Nine Republican senators are calling for any supplemental US aid to Israel and Ukraine to be packaged separately as the White House is reportedly expected to unveil a sweeping $100 billion foreign funding request.
The GOP lawmakers made the demand in a letter to Senate leadership, arguing that fusing legislation for a joint aid package for the two conflicts could create political complications and scuttle support that war-torn Israel needs.
“Israel is one of America’s greatest allies across the globe and we must stand firm with them in the wake of Hamas’ October 7 massacre that left more than 1,400 Israelis and 30 Americans brutally murdered,” Sen. Roger Marshall (R-Kan.), who helped draft the letter, told The Post.
“As we look for ways to help our friends, we anticipate there will soon be funding proposals for aid to Israel. My colleagues and I firmly believe that any aid to Israel should not be used as leverage to send tens of billions more dollars to Ukraine. These are two separate conflicts at different stages and cannot be considered as a ‘package deal.’”
The letter, also signed by Sens. Cynthia Lummis (R-Wyo.), JD Vance (R-Oh.), Josh Hawley (R-Mo.), Marsha Blackburn (R-Tenn.), Mike Braun (R-Ind.), Mike Lee (R-Ut.), Rick Scott (R-Fla.), and Ron Johnson (R-Wis.) said: “We urge you to keep separate attempts to provide military aid to Israel from additional funds to Ukraine or other matters.”
It was addressed to Senate Majority Leader Chuck Schumer (D-NY) and Minority Leader Mitch McConnell (R-Ky.), both of whom indicated that they are expecting the package this week.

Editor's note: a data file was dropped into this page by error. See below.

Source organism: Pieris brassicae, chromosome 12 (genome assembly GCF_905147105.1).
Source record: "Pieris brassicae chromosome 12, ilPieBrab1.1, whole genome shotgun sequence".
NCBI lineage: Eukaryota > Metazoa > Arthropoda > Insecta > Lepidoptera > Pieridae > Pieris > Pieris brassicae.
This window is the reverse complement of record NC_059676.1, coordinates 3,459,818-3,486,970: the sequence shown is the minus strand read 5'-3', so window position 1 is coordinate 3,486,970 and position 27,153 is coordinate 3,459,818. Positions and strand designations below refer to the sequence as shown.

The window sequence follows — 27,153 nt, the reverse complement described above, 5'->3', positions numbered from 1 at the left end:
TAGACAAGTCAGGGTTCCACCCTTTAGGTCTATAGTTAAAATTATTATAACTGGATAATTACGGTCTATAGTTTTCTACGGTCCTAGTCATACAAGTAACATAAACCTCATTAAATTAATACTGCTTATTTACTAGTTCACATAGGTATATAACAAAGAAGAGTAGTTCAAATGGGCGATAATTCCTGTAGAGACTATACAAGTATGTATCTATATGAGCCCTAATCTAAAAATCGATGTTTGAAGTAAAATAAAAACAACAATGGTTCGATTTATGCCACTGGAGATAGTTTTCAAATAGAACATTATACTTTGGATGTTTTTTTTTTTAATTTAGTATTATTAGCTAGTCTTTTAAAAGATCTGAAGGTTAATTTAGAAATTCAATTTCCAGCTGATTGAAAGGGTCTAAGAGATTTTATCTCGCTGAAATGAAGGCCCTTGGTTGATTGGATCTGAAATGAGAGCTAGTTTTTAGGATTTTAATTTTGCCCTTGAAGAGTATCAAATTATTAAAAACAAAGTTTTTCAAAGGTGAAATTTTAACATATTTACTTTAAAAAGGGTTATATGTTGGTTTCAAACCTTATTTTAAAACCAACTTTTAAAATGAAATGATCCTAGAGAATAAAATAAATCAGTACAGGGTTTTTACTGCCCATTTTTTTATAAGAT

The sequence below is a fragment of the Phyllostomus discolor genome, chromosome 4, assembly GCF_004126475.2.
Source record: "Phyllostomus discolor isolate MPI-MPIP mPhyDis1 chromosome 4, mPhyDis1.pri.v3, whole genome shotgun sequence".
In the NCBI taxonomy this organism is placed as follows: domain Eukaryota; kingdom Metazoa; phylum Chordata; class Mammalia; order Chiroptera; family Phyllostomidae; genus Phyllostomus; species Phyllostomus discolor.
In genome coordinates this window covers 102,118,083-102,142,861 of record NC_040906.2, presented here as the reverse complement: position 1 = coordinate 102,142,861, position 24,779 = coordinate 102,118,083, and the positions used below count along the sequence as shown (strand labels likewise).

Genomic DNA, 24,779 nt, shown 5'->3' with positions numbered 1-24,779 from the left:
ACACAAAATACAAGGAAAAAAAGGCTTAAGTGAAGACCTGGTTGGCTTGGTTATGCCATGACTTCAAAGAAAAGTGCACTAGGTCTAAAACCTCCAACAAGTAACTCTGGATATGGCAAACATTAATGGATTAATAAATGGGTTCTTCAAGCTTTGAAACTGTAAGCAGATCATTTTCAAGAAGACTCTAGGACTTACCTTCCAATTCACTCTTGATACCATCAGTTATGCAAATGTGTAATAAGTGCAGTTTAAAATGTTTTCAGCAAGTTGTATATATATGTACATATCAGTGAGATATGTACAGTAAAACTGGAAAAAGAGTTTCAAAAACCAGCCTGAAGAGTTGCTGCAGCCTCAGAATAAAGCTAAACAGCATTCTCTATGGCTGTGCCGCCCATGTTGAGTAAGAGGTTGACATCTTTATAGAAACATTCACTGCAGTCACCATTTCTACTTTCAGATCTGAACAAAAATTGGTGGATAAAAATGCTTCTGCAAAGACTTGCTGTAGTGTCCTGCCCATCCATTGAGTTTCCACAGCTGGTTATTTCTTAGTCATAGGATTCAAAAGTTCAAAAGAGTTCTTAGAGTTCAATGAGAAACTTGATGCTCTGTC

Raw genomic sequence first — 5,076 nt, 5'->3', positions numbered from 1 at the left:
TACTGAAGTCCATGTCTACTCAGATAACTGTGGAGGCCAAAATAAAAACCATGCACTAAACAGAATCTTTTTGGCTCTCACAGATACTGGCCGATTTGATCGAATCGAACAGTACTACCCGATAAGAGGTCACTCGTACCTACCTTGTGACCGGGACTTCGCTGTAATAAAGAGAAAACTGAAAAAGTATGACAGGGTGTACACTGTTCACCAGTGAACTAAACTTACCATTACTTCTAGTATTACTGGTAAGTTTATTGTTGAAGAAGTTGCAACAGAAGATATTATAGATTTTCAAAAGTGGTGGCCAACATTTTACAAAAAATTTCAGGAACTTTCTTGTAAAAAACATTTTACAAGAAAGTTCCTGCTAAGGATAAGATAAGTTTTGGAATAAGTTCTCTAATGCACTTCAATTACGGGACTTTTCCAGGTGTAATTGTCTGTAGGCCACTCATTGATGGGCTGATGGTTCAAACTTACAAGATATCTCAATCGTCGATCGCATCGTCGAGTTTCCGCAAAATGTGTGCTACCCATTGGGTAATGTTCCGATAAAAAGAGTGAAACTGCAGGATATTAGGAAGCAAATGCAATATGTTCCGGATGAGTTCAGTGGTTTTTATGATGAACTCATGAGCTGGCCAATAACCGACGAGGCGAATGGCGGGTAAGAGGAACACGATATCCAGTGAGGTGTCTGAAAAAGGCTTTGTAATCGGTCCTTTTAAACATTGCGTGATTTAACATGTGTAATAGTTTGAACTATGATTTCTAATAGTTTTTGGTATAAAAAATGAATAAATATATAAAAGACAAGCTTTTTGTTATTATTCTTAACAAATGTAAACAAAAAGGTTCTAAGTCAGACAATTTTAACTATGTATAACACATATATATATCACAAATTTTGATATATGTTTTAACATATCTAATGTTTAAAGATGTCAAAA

At the moment, the forthcoming package is expected to entail $60 billion for Ukraine, and $40 billion for Israel, Taiwan, and the US border with Mexico, NBC News reported.
Back in August, President Biden asked Congress for $24 billion to support Ukraine, including $13 billion for security and $7.3 billion for humanitarian and economic assistance.
Congress declined to pass that package and instead barely averted a government shutdown at the end of September before falling prey to a mutiny against former Speaker Kevin McCarthy (R-Calif.)
Currently, the House of Representatives is in paralysis without a speaker, while the Senate is looking to lead on the funding package.
“The House is sort of the mess,” Schumer vented to reporters Tuesday. “And therefore, we think the best thing to do is pass a strong, big supplemental with strong bipartisan support and that may force the House to act.”
So far, Congress has authorized about $113 billion to Ukraine in both humanitarian and military aid, though not all of that money has been spent.
But Biden administration officials are warning that funds are running low.
Republicans have grown increasingly wary about additional aid to Ukraine, but are largely unified in wanting to support Israel as it battles Hamas, which launched an Oct. 7 surprise attack.
“We note that 22 Members of the U.S. House of Representatives wrote to the then-leading candidates to be the next Speaker of the House urging them to deny attempts to couple these issues,” the nine Republican senators went on in the letter.
Given Republican misgivings about Ukraine aid, the White House appears to be banking on the possibility that merging the funding will increase its likelihood of passing in Congress.
Biden has downplayed the difficulty of tending to both conflicts.
“We’re the United States of America for God’s sake, the most powerful nation in the history — not in the world — in the history of the world,” Biden said in a “60 Minutes” interview that aired Sunday.
“We have the capacity to do this and we have an obligation to. We are the essential nation,” Biden continued. “And if we don’t, who does?”
Should the measure clear the Senate, it will face an uncertain future in the House, which is currently unable to consider major legislation.
Congress is also grappling with a looming Nov. 17 deadline to avert a government shutdown.